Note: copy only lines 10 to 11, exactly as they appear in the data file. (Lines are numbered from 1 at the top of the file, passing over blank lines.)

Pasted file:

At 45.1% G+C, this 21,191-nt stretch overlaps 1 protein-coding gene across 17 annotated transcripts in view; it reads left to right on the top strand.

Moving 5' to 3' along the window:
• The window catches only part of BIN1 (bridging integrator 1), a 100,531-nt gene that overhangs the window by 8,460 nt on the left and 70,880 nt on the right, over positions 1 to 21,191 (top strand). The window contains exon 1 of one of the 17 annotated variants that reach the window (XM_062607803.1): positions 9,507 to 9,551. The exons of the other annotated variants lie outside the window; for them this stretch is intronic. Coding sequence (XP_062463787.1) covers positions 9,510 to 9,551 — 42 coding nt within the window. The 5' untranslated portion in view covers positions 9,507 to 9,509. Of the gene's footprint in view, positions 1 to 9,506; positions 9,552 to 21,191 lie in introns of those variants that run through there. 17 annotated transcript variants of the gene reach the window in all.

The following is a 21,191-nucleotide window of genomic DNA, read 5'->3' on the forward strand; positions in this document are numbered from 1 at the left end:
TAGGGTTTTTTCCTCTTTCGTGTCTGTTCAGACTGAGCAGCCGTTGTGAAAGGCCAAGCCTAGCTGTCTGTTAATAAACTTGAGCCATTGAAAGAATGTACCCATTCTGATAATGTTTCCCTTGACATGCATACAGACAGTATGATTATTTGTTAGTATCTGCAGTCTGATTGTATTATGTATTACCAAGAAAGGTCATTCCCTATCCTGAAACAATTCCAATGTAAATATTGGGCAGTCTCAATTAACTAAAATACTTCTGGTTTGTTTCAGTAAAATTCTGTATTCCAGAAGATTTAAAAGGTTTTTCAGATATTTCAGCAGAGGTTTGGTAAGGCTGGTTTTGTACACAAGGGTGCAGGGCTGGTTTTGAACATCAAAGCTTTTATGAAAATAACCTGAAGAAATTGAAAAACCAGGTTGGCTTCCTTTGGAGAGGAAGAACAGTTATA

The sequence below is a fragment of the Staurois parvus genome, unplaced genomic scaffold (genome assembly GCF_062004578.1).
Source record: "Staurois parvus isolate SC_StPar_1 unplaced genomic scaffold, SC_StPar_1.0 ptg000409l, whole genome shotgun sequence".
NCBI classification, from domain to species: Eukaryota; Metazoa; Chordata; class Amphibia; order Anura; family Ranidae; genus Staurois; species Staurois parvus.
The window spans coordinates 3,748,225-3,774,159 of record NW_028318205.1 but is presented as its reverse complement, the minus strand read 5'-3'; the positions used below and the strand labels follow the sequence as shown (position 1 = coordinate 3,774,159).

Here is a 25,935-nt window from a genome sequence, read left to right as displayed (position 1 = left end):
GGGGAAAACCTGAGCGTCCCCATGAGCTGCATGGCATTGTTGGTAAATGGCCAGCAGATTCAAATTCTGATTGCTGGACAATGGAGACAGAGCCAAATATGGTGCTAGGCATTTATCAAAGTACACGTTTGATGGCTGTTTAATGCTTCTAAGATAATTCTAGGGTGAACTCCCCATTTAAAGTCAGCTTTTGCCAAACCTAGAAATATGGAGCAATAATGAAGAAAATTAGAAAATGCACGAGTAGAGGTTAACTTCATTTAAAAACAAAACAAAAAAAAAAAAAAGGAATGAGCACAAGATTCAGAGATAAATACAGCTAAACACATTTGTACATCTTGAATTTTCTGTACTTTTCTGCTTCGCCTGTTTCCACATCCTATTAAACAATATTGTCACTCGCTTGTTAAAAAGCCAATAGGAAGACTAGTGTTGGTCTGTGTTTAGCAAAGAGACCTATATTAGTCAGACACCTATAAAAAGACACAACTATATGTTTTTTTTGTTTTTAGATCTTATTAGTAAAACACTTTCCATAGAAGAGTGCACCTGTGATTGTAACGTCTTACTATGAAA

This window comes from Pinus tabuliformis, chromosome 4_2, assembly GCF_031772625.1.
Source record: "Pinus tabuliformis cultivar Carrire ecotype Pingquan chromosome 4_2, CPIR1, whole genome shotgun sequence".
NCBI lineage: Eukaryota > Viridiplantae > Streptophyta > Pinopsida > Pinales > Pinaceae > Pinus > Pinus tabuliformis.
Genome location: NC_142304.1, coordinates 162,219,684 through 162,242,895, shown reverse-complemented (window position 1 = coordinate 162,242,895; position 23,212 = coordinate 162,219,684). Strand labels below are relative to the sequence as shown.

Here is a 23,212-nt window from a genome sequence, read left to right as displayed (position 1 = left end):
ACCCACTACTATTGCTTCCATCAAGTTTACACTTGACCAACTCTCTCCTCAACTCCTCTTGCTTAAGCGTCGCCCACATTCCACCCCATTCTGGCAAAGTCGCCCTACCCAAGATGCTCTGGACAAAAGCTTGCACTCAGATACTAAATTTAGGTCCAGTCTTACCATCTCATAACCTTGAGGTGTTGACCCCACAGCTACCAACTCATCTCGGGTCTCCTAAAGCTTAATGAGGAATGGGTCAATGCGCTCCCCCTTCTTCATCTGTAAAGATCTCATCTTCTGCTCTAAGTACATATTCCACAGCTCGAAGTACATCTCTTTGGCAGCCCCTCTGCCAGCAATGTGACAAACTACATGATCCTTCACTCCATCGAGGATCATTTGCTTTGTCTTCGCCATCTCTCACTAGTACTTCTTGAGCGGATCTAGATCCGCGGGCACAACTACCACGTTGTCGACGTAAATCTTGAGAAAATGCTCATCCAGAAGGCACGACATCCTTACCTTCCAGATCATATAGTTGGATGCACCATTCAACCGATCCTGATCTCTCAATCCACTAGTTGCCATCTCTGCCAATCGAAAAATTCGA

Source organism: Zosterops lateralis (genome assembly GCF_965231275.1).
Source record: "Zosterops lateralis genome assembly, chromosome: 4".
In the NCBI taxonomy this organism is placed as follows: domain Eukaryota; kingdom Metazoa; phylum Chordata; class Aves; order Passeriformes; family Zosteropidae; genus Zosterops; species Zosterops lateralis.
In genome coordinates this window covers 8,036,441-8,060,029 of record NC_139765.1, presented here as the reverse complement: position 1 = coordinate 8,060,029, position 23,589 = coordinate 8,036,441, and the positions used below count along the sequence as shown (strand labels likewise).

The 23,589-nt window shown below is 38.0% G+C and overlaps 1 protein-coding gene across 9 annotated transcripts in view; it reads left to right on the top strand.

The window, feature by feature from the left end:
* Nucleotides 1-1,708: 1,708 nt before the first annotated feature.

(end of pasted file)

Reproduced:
Here is a 25,935-nt window from a genome sequence, read left to right as displayed (position 1 = left end):
GGGGAAAACCTGAGCGTCCCCATGAGCTGCATGGCATTGTTGGTAAATGGCCAGCAGATTCAAATTCTGATTGCTGGACAATGGAGACAGAGCCAAATATGGTGCTAGGCATTTATCAAAGTACACGTTTGATGGCTGTTTAATGCTTCTAAGATAATTCTAGGGTGAACTCCCCATTTAAAGTCAGCTTTTGCCAAACCTAGAAATATGGAGCAATAATGAAGAAAATTAGAAAATGCACGAGTAGAGGTTAACTTCATTTAAAAACAAAACAAAAAAAAAAAAAAGGAATGAGCACAAGATTCAGAGATAAATACAGCTAAACACATTTGTACATCTTGAATTTTCTGTACTTTTCTGCTTCGCCTGTTTCCACATCCTATTAAACAATATTGTCACTCGCTTGTTAAAAAGCCAATAGGAAGACTAGTGTTGGTCTGTGTTTAGCAAAGAGACCTATATTAGTCAGACACCTATAAAAAGACACAACTATATGTTTTTTTTGTTTTTAGATCTTATTAGTAAAACACTTTCCATAGAAGAGTGCACCTGTGATTGTAACGTCTTACTATGAAA